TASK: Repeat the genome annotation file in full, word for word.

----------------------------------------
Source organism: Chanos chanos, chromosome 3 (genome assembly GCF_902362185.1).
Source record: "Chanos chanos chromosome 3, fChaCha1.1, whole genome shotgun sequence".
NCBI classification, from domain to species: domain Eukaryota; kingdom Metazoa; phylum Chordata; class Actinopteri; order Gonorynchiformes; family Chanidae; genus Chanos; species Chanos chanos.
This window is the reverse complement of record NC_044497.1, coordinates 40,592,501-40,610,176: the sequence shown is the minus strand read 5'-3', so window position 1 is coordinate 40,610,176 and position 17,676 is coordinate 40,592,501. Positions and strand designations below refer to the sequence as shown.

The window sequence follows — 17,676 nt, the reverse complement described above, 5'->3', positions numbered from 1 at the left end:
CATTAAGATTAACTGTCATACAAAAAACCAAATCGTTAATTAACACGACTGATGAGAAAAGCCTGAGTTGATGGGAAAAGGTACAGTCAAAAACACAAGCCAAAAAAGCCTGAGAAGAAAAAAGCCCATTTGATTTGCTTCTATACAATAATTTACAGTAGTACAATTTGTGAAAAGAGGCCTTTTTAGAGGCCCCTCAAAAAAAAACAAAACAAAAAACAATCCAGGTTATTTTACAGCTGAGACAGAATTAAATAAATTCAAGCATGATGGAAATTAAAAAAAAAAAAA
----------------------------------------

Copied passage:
Source organism: Chanos chanos, chromosome 3 (genome assembly GCF_902362185.1).
Source record: "Chanos chanos chromosome 3, fChaCha1.1, whole genome shotgun sequence".
NCBI classification, from domain to species: domain Eukaryota; kingdom Metazoa; phylum Chordata; class Actinopteri; order Gonorynchiformes; family Chanidae; genus Chanos; species Chanos chanos.
This window is the reverse complement of record NC_044497.1, coordinates 40,592,501-40,610,176: the sequence shown is the minus strand read 5'-3', so window position 1 is coordinate 40,610,176 and position 17,676 is coordinate 40,592,501. Positions and strand designations below refer to the sequence as shown.

The window sequence follows — 17,676 nt, the reverse complement described above, 5'->3', positions numbered from 1 at the left end:
CATTAAGATTAACTGTCATACAAAAAACCAAATCGTTAATTAACACGACTGATGAGAAAAGCCTGAGTTGATGGGAAAAGGTACAGTCAAAAACACAAGCCAAAAAAGCCTGAGAAGAAAAAAGCCCATTTGATTTGCTTCTATACAATAATTTACAGTAGTACAATTTGTGAAAAGAGGCCTTTTTAGAGGCCCCTCAAAAAAAAACAAAACAAAAAACAATCCAGGTTATTTTACAGCTGAGACAGAATTAAATAAATTCAAGCATGATGGAAATTAAAAAAAAAAAAA